"It's a beautiful block of land, we wanted to capture the aspect, make the vista and the block of land the highlight," Mr Hobart said.
While the original 32-week construction plan went out the window, the end result was a unique mountain retreat featuring crafted hardwood walls, cathedral ceilings, an indoor and outdoor fireplace, a bath house and a sunroom allowing the owners (or short-term renters as the case may be) to enjoy the gorgeous rural setting in both style and comfort.
The property also has a vamped-up shipping container that can be used as a guesthouse.
4. Brookfield Spotted Gum House from Season 5
The way this space age farmhouse combines with the elements is its crowning achievement. With a commanding view of the valley below, the northern terrace welcomes the sun and the outlook.
Ten 700kg steel beams hold the home in place and 3km of Spotted Gum cladding worth $33,000 was made to the owner's desires.
At 40m long but only 6m wide, the floor plan pivots only 5 degrees and has a hallway running down one side with sections that can be closed off.
At $1.2 million, the build ran $400,000 over budget.
Brisbane couple Milly Bradshaw and Andrew Wilson shared a dream of eventually running a small farm with livestock after they built this modern farmhouse.
The design is unique: telescopic in shape, angular and modern, far removed from the traditional ranch and Queenslander style neighbours.
The bushy environment of rolling hills and established forest at Upper Brookfield, in Brisbane's outer west, is framed in the new home's long bands of glazing and lofty spaces.
From the central living spaces, views to the surrounding slopes are paramount through 3m-high bi-fold doors.
This house is more about quality than quantity. As Ms Bradshaw said; "We wanted a lived-in house, not a museum piece."
5. Ocean View House from Season 3
Brunella Novello says she adopted the mantra "just watch me" to overcome obstacles during construction of her dream home at Ocean View, northwest of Brisbane.
She and her husband, Carlo, found the block of land on their travels to the Sunshine Coast one Easter and, after three or four years of careful planning, in 2011 they started building.
Planning their "grand design" took two and a half years, and the couple worked with architect Martin Chant of Studio of Progressive Architecture.
The main spine of the house is a 50m in-situ 250mm-thick raw concrete wall which rises 6m high.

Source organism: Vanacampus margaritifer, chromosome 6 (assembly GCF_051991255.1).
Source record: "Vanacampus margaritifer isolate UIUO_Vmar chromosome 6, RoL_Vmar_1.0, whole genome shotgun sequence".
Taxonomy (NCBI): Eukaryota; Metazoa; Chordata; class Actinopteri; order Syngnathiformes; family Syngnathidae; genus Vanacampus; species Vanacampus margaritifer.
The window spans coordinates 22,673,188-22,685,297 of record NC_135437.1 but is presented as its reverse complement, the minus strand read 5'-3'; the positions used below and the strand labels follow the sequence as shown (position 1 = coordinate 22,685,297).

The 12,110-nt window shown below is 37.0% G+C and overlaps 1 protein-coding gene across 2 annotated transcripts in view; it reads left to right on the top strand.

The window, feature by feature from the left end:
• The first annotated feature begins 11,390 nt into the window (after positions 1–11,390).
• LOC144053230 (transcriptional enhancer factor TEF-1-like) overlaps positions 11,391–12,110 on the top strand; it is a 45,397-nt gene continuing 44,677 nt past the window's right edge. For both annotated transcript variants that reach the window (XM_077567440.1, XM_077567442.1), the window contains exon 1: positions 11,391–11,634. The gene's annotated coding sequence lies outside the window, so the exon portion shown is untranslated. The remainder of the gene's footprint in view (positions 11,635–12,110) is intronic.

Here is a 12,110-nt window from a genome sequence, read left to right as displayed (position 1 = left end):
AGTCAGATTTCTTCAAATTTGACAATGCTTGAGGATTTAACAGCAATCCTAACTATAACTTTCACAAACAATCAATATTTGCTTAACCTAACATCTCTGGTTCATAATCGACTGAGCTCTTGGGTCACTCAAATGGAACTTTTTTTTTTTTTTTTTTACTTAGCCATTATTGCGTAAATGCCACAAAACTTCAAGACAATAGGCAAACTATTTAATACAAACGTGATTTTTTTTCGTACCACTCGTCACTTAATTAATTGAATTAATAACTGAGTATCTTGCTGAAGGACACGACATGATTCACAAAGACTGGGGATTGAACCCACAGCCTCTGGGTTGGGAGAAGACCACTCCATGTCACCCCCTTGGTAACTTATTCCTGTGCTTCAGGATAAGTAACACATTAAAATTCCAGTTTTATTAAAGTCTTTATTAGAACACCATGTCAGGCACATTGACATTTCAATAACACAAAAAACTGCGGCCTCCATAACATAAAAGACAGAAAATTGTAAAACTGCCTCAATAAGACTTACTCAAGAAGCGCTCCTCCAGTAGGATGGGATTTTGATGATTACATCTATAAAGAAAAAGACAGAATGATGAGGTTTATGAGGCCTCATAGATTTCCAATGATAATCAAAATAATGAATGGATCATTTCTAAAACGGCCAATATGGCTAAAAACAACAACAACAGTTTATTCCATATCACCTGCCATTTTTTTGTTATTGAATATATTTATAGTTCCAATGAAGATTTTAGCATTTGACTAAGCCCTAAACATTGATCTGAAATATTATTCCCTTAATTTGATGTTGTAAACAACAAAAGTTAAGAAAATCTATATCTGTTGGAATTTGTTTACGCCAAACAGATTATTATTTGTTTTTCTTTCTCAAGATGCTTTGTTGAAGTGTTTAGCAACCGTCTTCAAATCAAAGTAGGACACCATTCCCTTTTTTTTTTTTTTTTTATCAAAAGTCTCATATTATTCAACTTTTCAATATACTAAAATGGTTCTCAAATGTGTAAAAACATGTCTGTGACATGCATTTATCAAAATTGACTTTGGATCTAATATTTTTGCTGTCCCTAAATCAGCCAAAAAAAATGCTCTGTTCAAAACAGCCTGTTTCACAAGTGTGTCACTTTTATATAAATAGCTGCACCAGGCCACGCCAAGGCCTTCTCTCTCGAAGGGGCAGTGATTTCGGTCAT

It required 72.6 cubic metres of concrete and nine tonnes of steel.
Entry to the home is accessed via the mid level with its double garage, workroom and laundry with entry foyer. Nextto the entry foyer is the only opening in the 50m spine wall - this allows access into the house itself.
The couple wanted four bedrooms to accommodate visitors - each bedroom has an ensuite, and there's an additional bathroom in the laundry and a powder room downstairs.
Also on their wish list was an entertainment area in which to host visitors and enjoy the views of the stunning landscape in any weather.
Mrs Novella, a teacher, took on the project manager role co-ordinating trades, ordering materials and helping out on site.
"I got some quotes for the house to build and it was just astronomical because they just didn't understand the build. Often when I'd go to look for materials or ring up to get things they'd say, 'you can't do that' and I'd say, 'why not?' and they'd say, 'well, you can't'.
"I'd say, 'just watch me'. That was my mantra."
The new series of Grand Designs Australia screens Wednesdays at 8.30pm from March 31 on Foxtel's LifeStyle Channel
PETER'S TIPS FOR CREATING YOUR OWN GRAND DESIGN
** If you're not a designer yourself, get one. Pay for the professional skill (of an) architect or building designer. It's money well spent if you want a house that's tapered to your needs and relates to the environment. You might spend about 10-15 per cent on an architect, but they'll save you another 10-15% making sure the house not oversized.
** Don't over-size (the project) - it's better to go smaller and have quality than a bigger house that takes forever to clean. Get the project costed early (by) a quantity surveyor. This could save you from getting into financial difficulty. The design can be adjusted before the technical drawing is done. Get it costed early, and not once all the technical drawings are done and it's going to tender.
Originally published as Take a tour: Queensland's grandest designed homes